The Man Who Broke into Auschwitz is the extraordinary true story of a British soldier who marched willingly into the concentration camp, Buna-Monowitz, known as Auschwitz III. In the summer of 1944, Denis Avey was being held in a British POW labour camp, E715, near Auschwitz III. He had heard of the brutality meted out to the prisoners there and he was determined to witness what he could. He hatched a plan to swap places with a Jewish inmate and smuggled himself into his sector of the camp. He spent the night there on two occasions and experienced at first-hand the cruelty of a place where slave workers, had been sentenced to death through labor. Astonishingly, he survived to witness the aftermath of the Death March where thousands of prisoners were murdered by the Nazis as the Soviet Army advanced. After his own long trek right across central Europe he was repatriated to Britain. For decades he couldn't bring himself to revisit the past that haunted his dreams, but now Denis Avey feels able to tell the full story—a tale as gripping as it is moving—which offers us a unique insight into the mind of an ordinary man whose moral and physical courage are almost beyond belief.
Revealed for the first time: how the SS rounded up the Nazis' most prominent prisoners to serve as human shields for Hitler in the last days of World War II In April 1945, as Germany faced defeat, Hitler planned to round up the Third Reich's most valuable prisoners and send them to his "Alpine Fortress," where he and the SS would keep the hostages as they made a last stand against the Allies. The prisoners included European presidents, prime ministers, generals, British secret agents, and German anti-Nazi clerics, celebrities, and officers who had aided the July 1944 bomb plot against Hitler--and the prisoners' families. Orders were given to the SS: if the German military situation deteriorated, the prisoners were to be executed--all 139 of them. So began a tense, deadly drama. As some prisoners plotted escape, others prepared for the inevitable, and their SS guards grew increasingly volatile, drunk, and trigger-happy as defeat loomed. As a dramatic confrontation between the SS and the Wehrmacht threatened the hostages caught in the middle, the US Army launched a frantic rescue bid to save the hostages before the axe fell. Drawing on previously unpublished and overlooked sources, Hitler's Last Plot is the first full account of this astounding and shocking story, from the original round-up order to the prisoners' terrifying ordeal and ultimate rescue. Told in a thrilling, page-turning narrative, this is one of World War II's most fascinating episodes.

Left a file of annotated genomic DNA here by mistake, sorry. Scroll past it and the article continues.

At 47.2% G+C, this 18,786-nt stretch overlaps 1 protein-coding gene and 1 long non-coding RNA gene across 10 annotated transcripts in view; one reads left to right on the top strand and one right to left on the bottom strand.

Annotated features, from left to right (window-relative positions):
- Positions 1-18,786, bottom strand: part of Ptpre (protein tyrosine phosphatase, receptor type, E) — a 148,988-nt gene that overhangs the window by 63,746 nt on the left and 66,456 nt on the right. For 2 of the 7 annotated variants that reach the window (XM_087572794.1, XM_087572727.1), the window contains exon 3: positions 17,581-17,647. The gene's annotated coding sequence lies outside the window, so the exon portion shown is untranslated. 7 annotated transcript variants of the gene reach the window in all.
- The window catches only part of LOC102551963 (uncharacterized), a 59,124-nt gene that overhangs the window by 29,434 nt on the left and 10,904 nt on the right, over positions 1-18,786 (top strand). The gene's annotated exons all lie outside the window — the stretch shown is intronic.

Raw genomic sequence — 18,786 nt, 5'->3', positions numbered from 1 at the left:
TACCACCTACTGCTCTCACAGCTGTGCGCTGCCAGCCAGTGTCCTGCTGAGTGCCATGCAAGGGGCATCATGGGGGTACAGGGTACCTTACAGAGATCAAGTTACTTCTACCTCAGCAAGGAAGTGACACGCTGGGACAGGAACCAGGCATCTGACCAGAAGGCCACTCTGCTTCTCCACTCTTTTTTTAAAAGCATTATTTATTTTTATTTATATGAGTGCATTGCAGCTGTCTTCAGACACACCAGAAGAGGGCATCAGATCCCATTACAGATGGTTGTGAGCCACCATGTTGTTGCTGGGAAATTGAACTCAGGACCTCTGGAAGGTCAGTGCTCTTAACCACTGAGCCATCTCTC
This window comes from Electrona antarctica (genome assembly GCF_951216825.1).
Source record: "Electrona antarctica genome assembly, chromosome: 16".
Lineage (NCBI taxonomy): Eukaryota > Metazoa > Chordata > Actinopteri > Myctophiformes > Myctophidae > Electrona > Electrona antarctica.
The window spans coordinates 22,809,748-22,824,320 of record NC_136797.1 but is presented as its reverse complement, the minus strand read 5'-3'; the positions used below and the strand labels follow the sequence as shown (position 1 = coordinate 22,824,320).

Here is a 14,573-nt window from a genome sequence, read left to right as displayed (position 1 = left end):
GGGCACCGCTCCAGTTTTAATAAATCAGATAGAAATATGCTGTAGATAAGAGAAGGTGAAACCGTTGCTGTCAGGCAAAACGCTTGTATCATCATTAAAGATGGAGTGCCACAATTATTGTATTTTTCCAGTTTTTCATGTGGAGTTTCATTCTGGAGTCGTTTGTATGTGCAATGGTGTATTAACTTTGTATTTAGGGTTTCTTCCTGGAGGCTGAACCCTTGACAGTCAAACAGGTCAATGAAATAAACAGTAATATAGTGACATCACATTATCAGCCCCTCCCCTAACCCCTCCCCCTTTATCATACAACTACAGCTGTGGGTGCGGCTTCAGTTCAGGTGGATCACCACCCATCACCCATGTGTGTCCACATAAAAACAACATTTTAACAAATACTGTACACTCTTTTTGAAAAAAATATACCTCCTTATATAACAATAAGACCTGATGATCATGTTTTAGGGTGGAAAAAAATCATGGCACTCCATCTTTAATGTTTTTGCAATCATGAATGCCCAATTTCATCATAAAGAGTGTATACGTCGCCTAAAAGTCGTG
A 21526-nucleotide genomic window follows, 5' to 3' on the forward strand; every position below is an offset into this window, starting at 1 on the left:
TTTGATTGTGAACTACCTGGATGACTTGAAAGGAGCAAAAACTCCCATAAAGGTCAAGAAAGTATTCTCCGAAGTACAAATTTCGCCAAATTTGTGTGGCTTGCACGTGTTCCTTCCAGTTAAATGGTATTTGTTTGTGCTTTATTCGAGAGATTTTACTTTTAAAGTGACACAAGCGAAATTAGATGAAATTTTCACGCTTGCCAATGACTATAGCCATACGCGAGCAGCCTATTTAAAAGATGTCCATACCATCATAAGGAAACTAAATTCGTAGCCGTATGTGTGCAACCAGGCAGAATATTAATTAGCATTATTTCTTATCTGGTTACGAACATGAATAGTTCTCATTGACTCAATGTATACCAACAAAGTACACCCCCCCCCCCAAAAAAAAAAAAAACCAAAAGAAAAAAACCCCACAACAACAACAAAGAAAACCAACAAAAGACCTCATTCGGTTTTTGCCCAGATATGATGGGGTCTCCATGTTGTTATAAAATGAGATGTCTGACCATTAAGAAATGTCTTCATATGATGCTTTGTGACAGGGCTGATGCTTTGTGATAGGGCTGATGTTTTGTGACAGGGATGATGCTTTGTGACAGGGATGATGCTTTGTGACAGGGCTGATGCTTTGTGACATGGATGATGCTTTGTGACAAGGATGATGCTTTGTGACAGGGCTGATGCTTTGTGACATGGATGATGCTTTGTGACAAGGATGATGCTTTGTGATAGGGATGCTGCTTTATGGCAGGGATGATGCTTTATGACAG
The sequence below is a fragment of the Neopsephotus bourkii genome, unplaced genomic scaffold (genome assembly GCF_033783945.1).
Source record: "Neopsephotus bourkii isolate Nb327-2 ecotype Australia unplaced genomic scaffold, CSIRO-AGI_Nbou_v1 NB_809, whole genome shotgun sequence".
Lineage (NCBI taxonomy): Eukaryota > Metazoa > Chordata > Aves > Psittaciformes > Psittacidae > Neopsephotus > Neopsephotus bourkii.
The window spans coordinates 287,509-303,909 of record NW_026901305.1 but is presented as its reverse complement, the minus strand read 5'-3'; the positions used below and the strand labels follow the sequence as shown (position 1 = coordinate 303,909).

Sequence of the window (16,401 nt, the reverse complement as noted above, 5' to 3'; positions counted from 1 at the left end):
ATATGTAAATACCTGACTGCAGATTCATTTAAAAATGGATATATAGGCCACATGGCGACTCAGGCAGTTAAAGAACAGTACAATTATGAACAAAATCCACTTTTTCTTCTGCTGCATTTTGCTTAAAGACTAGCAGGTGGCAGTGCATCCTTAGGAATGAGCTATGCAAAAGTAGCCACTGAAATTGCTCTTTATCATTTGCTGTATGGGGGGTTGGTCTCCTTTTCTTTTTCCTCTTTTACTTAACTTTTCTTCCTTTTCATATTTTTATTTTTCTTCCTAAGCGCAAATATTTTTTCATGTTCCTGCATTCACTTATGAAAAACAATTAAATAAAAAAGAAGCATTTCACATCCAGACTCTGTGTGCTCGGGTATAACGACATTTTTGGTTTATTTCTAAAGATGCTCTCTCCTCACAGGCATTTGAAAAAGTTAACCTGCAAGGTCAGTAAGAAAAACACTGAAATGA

This inspiring true story of veteran Air Force bomber pilot Robert Trimble, who laid his life on the line to rescue World War II POWs on the Eastern Front. Near the end of World War II, thousands of Allied ex-prisoners of war were abandoned to wander the war-torn Eastern Front. With no food, shelter, or supplies, the POWs were an army of dying men. As the Red Army advanced across Poland, the Nazi prison camps were liberated. In defiance of humanity, the freed Allied prisoners were discarded without aid. The Soviets viewed POWs as cowards, and regarded all refugees as potential spies or partisans. The United States repeatedly offered to help, but were refused. With relations between the Allies strained, a plan was conceived for an undercover rescue mission. In total secrecy, the OSS chose an obscure American air force detachment stationed at a Ukrainian airfield. The man they picked to undertake it was veteran 8th Air Force bomber pilot Captain Robert Trimble. With little covert training, Trimble took the mission. He would survive by wit, courage, and determination. This is the compelling, true story of an American hero who risked everything to bring his fellow soldiers home to safety and freedom. INCLUDES PHOTOS